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Window & Door Magazine | In the Trenches Columns

The Occupational Safety and Health Administration, osha.gov, is often considered to be the police of workplace safety. OSHA sets rules and regulations, performs audits, issues fines and more, all in an effort to create safer workplaces. However, two OSHA recognition programs offer an opportunity for companies to bring in the Administration as a safety coach and team member, rather than just as a rule creator and enforcer.

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Window & Door Magazine | Industry Watch Columns

The American Architectural Manufacturers Association’s, aamanet.org, annual fenestration market study has been a fixture of its service to the industry over many years, but its scope and rigor have increased over time. Manufacturers and suppliers are interviewed with a participation rate in excess of 50 percent and data from multiple secondary sources is triangulated to support the overall analysis.

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Window & Door Magazine | Decoded Columns

To keep up with evolving technology and industry concerns, new editions of the 15 different I-codes covered by the International Code Council are published every three years. The 2018 versions, which took effect Jan. 1, are the latest. Of these, the codes of greatest typical interest to fenestration manufacturers are the 2018 International Building Code, International Residential Code and International Energy Conservation Code.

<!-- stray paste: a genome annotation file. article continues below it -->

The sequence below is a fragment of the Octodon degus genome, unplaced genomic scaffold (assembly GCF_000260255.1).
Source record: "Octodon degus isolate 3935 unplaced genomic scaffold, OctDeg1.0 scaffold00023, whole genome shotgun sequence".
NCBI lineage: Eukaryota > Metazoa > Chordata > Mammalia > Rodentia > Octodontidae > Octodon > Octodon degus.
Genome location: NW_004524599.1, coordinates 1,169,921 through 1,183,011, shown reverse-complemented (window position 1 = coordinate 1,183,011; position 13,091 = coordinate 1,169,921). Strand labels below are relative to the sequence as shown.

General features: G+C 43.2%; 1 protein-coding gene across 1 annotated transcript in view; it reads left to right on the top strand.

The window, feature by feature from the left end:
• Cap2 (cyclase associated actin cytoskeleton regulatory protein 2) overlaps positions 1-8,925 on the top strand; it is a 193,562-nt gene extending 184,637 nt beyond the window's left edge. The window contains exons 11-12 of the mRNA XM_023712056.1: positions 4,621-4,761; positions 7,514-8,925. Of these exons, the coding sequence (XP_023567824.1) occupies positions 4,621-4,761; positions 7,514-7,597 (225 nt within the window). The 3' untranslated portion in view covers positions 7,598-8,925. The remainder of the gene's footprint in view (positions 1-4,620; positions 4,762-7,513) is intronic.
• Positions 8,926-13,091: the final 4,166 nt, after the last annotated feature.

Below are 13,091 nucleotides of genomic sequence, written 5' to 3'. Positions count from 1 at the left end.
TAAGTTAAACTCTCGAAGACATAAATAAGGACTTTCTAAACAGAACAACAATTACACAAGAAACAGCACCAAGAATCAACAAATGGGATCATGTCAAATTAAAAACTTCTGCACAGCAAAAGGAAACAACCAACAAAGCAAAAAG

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Door and Window Market Magazine | AAMA Analysis Columns

Sealants represent a very small part of the cost of an overall wall system, but play a major role in the integrity of a residential or light commercial building’s roof-to-ground weather resistant barrier (WRB). They do so under significant pressures, by providing protection that must remain intact despite being stretched or compressed due to thermal movement, wind load pressures, operation of windows or doors, settling of structures and other forces.

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